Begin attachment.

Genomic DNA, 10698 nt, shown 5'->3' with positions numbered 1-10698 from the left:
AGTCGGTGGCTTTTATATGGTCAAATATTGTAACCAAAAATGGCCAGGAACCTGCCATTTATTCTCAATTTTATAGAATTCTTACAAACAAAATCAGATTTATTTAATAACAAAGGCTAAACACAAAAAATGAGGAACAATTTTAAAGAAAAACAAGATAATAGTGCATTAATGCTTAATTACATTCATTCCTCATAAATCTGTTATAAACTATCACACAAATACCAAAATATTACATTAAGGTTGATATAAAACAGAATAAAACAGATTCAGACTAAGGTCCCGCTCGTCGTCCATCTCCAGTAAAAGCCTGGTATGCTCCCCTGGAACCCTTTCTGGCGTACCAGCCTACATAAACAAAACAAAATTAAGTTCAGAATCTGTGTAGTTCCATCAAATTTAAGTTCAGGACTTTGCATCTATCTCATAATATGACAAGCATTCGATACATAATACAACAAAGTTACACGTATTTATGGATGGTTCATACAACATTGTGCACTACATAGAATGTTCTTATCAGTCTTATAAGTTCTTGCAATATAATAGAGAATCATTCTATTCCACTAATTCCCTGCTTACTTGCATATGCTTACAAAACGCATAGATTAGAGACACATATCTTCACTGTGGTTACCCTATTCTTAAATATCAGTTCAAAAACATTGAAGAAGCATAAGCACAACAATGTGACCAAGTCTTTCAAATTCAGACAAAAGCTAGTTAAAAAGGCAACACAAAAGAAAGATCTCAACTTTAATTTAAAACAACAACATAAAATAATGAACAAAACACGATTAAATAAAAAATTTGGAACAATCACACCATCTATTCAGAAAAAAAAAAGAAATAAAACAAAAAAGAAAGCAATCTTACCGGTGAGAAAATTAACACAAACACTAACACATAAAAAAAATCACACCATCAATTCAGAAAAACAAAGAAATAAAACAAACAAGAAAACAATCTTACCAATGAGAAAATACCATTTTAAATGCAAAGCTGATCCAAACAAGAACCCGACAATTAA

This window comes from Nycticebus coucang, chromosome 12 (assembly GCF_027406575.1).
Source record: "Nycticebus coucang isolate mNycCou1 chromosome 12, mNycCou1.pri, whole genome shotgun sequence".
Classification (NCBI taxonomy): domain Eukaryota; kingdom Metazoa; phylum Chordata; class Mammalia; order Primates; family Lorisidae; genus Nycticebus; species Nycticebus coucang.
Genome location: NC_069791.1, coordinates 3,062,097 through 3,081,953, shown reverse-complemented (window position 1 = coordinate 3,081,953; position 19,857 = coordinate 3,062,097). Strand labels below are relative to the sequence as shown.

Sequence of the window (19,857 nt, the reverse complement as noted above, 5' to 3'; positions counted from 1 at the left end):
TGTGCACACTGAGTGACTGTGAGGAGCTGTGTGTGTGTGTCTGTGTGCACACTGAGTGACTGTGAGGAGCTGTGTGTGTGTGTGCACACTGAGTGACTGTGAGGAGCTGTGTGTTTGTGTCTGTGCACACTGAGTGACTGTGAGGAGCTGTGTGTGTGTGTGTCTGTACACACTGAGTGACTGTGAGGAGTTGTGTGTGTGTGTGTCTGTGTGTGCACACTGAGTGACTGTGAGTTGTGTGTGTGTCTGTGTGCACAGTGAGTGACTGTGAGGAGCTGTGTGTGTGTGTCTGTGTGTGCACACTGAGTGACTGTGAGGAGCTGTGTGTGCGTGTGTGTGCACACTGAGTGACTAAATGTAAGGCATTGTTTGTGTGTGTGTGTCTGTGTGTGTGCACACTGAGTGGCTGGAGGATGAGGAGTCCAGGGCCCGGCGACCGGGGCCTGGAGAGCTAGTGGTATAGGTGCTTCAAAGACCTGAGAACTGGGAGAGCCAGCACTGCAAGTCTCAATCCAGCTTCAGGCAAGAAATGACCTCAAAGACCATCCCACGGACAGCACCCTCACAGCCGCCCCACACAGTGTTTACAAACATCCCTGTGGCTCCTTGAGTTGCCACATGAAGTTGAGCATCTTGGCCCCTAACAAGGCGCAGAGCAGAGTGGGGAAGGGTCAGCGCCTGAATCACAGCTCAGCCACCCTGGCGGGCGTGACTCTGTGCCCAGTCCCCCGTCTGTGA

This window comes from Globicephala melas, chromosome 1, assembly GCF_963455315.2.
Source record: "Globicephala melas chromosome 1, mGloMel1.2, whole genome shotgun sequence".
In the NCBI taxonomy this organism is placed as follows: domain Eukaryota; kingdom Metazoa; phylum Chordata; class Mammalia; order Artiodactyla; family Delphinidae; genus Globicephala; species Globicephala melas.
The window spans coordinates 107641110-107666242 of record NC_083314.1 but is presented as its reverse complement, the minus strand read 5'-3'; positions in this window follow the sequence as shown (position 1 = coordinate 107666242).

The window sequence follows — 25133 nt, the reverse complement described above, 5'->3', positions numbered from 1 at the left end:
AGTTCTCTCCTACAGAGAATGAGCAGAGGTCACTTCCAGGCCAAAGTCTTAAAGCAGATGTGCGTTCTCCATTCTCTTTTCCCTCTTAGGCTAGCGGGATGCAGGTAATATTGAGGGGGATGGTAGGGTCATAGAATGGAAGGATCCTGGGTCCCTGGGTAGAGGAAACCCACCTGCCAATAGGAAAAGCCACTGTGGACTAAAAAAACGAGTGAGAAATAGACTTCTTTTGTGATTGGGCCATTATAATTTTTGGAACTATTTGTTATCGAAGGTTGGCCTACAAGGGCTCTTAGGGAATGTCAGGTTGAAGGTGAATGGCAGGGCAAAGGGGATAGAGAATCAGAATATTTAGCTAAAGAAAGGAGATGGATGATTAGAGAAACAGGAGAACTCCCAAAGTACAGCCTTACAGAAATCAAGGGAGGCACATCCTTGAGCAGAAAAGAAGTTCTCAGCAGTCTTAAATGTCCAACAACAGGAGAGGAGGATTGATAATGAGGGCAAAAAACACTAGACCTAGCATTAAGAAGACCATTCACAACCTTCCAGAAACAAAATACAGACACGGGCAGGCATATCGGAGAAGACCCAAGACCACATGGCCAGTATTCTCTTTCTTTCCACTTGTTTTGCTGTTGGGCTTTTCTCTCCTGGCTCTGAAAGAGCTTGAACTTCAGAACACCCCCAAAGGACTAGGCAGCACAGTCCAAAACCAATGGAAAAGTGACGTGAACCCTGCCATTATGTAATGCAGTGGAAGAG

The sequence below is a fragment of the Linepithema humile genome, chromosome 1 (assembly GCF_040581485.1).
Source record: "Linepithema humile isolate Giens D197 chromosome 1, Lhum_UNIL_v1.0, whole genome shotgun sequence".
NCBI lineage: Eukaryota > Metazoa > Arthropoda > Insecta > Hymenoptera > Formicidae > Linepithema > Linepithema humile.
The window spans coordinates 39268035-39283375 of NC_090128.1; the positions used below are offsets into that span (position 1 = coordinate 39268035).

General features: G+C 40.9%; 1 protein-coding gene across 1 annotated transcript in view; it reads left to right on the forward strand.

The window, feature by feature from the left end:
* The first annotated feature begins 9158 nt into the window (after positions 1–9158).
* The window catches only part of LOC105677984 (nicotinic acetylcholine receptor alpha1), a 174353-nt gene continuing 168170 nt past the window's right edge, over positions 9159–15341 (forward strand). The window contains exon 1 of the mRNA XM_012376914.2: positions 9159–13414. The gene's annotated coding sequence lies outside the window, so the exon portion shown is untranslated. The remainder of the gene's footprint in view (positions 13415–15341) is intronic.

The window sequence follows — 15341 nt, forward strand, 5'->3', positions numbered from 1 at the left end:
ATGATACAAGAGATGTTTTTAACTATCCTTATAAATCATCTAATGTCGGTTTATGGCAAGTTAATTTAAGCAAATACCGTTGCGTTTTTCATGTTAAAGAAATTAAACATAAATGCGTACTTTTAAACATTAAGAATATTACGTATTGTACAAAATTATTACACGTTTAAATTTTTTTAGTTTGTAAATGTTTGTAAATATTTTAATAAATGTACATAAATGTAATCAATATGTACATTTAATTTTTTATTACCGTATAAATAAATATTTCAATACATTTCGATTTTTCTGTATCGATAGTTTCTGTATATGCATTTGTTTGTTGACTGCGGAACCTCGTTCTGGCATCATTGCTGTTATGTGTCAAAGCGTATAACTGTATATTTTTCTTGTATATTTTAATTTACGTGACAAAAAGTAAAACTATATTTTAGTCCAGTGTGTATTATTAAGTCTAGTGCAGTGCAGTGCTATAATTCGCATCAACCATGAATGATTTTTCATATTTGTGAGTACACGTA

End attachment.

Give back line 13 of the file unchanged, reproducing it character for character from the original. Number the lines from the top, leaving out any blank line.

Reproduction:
The window sequence follows — 25133 nt, the reverse complement described above, 5'->3', positions numbered from 1 at the left end: